Updated 2003-10-01 17:10:02

Arjen Markus (24 september 2002) I wish to create a test program for a library of C routines that I am developing. These C routines are meant to examine the contents of a file and to read particular data from this file. So, the test program I want to write, in Tcl, must manage these routines and test whether the information returned is correct (in my case: the C routines are new and more flexible versions of existing routines).

The C routines, however, fill arrays of strings, integers and floats and I need a suitable form to represent these arrays on the Tcl side. As I prefer to put as much code on the Tcl side as possible, I came up with the following solution (the basic idea was proposed in the Tcl chatroom): Translate Tcl lists into C arrays and vice versa.

The easiest method that I could imagine was:

  • Create a Tcl byte array from the list
  • This byte array can be filled with the binary format command in such a way that my C routines would "understand" the contents
  • The C routines can then fill these arrays (Tcl is responsable for allocating and freeing the memory).
  • When the C routines have done their job, the byte array is converted into a list via the binary scan command.

There are a few caveats:

  • You can not use Tcl_GetString() to get a pointer to the byte array, as this returns a UTF-8 string and not the raw sequence of bytes.
  • You must be careful to use little-endian or big-endian depending on the platform, when filling the byte array with integers.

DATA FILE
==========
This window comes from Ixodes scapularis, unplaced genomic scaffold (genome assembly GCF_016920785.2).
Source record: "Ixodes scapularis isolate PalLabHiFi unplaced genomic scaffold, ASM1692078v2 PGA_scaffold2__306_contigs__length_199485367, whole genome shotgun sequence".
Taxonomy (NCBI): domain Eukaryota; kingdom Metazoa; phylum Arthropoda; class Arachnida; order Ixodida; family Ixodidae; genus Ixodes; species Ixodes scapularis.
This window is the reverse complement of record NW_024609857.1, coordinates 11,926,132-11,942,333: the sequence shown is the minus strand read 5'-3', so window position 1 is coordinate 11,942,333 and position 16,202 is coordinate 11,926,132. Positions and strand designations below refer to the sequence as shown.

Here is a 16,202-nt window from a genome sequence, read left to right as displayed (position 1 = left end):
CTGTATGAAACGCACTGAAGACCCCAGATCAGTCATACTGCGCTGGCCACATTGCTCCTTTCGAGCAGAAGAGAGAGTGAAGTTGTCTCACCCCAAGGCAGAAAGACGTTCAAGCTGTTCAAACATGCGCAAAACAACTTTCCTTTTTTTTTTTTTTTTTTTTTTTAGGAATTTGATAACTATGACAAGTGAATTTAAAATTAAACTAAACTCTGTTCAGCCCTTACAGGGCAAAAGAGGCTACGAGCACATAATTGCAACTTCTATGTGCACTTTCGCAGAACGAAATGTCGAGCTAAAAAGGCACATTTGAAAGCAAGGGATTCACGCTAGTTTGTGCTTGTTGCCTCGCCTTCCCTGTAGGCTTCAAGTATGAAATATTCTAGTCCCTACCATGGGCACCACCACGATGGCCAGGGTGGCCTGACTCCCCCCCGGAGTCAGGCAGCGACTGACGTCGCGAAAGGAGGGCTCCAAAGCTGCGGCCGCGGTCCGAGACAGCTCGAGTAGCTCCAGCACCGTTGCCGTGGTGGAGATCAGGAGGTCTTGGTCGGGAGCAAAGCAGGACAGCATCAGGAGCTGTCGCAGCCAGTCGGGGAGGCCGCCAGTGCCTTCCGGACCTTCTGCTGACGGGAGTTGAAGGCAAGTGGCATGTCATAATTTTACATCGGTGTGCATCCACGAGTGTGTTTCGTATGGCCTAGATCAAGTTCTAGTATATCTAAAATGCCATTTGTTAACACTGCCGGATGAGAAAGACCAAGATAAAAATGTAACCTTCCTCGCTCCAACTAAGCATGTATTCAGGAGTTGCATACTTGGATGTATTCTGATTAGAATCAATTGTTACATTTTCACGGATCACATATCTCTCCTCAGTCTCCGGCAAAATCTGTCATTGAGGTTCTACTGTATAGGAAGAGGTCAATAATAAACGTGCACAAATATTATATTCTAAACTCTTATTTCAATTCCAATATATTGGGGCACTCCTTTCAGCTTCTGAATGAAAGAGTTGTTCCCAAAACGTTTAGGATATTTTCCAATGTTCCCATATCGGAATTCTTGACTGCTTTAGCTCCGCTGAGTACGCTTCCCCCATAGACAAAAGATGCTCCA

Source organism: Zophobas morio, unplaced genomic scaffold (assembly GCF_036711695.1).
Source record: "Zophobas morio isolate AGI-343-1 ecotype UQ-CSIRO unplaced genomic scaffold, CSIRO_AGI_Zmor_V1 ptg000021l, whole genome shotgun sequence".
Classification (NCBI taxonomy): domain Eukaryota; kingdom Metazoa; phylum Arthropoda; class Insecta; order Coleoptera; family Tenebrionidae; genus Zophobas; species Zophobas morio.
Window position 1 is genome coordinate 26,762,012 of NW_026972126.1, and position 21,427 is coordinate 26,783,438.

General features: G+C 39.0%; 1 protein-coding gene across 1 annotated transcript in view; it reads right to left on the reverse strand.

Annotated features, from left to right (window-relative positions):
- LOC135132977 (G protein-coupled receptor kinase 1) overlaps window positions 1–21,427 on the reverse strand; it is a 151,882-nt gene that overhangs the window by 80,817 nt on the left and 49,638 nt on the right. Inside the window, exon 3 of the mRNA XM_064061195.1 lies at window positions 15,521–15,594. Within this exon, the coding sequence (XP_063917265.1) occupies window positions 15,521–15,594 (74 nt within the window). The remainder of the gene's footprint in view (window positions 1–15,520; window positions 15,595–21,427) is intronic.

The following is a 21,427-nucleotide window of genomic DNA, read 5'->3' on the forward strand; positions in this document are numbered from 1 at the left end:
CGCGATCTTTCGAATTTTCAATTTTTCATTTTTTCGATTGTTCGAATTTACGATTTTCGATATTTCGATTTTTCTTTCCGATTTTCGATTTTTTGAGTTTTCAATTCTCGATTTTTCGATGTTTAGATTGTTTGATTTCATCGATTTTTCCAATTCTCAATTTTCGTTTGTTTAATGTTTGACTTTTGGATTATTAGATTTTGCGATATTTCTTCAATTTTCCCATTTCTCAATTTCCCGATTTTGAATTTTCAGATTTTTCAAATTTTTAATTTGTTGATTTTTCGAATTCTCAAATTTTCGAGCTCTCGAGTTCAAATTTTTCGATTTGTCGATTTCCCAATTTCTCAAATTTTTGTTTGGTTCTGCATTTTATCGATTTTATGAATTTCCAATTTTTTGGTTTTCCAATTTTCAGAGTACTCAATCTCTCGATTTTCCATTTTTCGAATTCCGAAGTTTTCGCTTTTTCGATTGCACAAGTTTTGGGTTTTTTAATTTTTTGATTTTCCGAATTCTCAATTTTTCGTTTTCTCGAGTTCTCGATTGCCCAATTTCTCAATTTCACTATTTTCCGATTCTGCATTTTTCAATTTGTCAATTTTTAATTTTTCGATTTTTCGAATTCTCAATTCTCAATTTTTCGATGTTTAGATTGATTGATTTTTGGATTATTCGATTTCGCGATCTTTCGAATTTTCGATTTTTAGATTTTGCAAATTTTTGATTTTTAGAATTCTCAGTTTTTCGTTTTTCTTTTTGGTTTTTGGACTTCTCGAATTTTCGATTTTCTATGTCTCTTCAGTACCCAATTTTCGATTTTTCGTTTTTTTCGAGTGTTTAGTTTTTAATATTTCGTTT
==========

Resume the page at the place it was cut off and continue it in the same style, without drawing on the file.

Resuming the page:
• Strings must be translated into (effectively) a two-dimensional array of characters, each string terminated with a NUL byte and of the same length. (Actually the "a" and the "A" format code help to pad with NUL bytes or with spaces - the latter being important when interfacing with Fortran routines!)
  • You should be careful with changing the byte arrays: it is possible to change the value of a variable holding the byte array without use of upvar. So, on the Tcl side you can not see if a variable is supposed to change or not.
  • To do the hard part, an experimental version of Critcl is used that recognises argument types int*, float*, double* for numerical arrays and rawchar* for arrays of character strings (like char string[10][20], not char* string[10]).

Most of these points can be solved easily as shown in the code below

The C code, as generated via Critcl, includes the following statements:
   _data = (int*) Tcl_GetByteArrayFromObj(ov[1], NULL);
   Tcl_InvalidateStringRep(ov[1]) ;

In essence: the "data" argument is a pointer to a bytearray. In C we can use it as a pointer to an array of integers.
 #
 # Use critcl to do the hard part
 #
 package require critcl
 #
 # Define the C routine to interface with
 #
 ::critcl::cproc getfibonaci {
    int      maxsize
    int*     data
 } ok {
    int     error  ;
    int     i      ;

    error  = TCL_OK ;

    data[0] = 1 ;
    data[1] = 1 ;
    for ( i = 2 ; i < maxsize ; i ++ ) {
       data[i] = data[i-2] +data[i-1] ;
    }

    return error ;
 }

 #
 # Tcl interface to the routine - for clean operation